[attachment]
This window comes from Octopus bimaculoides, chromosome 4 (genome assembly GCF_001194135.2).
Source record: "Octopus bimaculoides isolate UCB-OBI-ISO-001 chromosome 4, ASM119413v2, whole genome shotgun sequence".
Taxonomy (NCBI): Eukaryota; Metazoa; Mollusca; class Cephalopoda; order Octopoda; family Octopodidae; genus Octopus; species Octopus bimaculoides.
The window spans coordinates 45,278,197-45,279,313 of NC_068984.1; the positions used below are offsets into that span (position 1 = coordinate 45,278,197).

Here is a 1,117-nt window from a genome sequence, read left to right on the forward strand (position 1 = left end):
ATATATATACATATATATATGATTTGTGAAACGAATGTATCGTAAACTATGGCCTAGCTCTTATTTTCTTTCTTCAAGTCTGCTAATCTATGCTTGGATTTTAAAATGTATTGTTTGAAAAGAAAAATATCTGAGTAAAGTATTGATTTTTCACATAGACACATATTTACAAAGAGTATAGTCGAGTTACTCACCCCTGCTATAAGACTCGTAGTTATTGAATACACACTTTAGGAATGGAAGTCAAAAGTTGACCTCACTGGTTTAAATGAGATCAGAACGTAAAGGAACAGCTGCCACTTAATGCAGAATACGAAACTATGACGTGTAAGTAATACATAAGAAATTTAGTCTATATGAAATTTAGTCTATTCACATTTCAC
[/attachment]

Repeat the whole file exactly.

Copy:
This window comes from Octopus bimaculoides, chromosome 4 (genome assembly GCF_001194135.2).
Source record: "Octopus bimaculoides isolate UCB-OBI-ISO-001 chromosome 4, ASM119413v2, whole genome shotgun sequence".
Taxonomy (NCBI): Eukaryota; Metazoa; Mollusca; class Cephalopoda; order Octopoda; family Octopodidae; genus Octopus; species Octopus bimaculoides.
The window spans coordinates 45,278,197-45,279,313 of NC_068984.1; the positions used below are offsets into that span (position 1 = coordinate 45,278,197).

Here is a 1,117-nt window from a genome sequence, read left to right on the forward strand (position 1 = left end):
ATATATATACATATATATATGATTTGTGAAACGAATGTATCGTAAACTATGGCCTAGCTCTTATTTTCTTTCTTCAAGTCTGCTAATCTATGCTTGGATTTTAAAATGTATTGTTTGAAAAGAAAAATATCTGAGTAAAGTATTGATTTTTCACATAGACACATATTTACAAAGAGTATAGTCGAGTTACTCACCCCTGCTATAAGACTCGTAGTTATTGAATACACACTTTAGGAATGGAAGTCAAAAGTTGACCTCACTGGTTTAAATGAGATCAGAACGTAAAGGAACAGCTGCCACTTAATGCAGAATACGAAACTATGACGTGTAAGTAATACATAAGAAATTTAGTCTATATGAAATTTAGTCTATTCACATTTCAC